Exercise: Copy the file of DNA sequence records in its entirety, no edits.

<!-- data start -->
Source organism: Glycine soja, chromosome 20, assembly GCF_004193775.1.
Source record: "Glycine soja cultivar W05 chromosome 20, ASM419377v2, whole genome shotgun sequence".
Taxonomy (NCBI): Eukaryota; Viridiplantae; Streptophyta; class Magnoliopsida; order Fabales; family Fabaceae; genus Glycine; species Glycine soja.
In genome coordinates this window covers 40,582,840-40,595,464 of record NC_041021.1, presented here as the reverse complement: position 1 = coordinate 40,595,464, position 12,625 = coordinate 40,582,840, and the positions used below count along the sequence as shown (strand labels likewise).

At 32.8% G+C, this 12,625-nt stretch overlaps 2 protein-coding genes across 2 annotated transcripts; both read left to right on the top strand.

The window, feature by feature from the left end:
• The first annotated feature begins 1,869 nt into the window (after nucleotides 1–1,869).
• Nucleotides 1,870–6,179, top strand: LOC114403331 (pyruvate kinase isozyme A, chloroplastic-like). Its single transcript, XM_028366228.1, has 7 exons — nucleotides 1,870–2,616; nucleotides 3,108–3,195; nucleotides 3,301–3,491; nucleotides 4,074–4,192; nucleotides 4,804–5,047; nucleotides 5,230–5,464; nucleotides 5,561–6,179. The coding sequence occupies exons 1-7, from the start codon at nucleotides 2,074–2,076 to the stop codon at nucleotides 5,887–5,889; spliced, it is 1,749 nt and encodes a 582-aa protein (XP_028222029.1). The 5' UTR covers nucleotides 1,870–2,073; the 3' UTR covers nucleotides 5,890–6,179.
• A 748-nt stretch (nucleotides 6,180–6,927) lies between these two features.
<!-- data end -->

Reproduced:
Source organism: Glycine soja, chromosome 20, assembly GCF_004193775.1.
Source record: "Glycine soja cultivar W05 chromosome 20, ASM419377v2, whole genome shotgun sequence".
Taxonomy (NCBI): Eukaryota; Viridiplantae; Streptophyta; class Magnoliopsida; order Fabales; family Fabaceae; genus Glycine; species Glycine soja.
In genome coordinates this window covers 40,582,840-40,595,464 of record NC_041021.1, presented here as the reverse complement: position 1 = coordinate 40,595,464, position 12,625 = coordinate 40,582,840, and the positions used below count along the sequence as shown (strand labels likewise).

At 32.8% G+C, this 12,625-nt stretch overlaps 2 protein-coding genes across 2 annotated transcripts; both read left to right on the top strand.

The window, feature by feature from the left end:
• The first annotated feature begins 1,869 nt into the window (after nucleotides 1–1,869).
• Nucleotides 1,870–6,179, top strand: LOC114403331 (pyruvate kinase isozyme A, chloroplastic-like). Its single transcript, XM_028366228.1, has 7 exons — nucleotides 1,870–2,616; nucleotides 3,108–3,195; nucleotides 3,301–3,491; nucleotides 4,074–4,192; nucleotides 4,804–5,047; nucleotides 5,230–5,464; nucleotides 5,561–6,179. The coding sequence occupies exons 1-7, from the start codon at nucleotides 2,074–2,076 to the stop codon at nucleotides 5,887–5,889; spliced, it is 1,749 nt and encodes a 582-aa protein (XP_028222029.1). The 5' UTR covers nucleotides 1,870–2,073; the 3' UTR covers nucleotides 5,890–6,179.
• A 748-nt stretch (nucleotides 6,180–6,927) lies between these two features.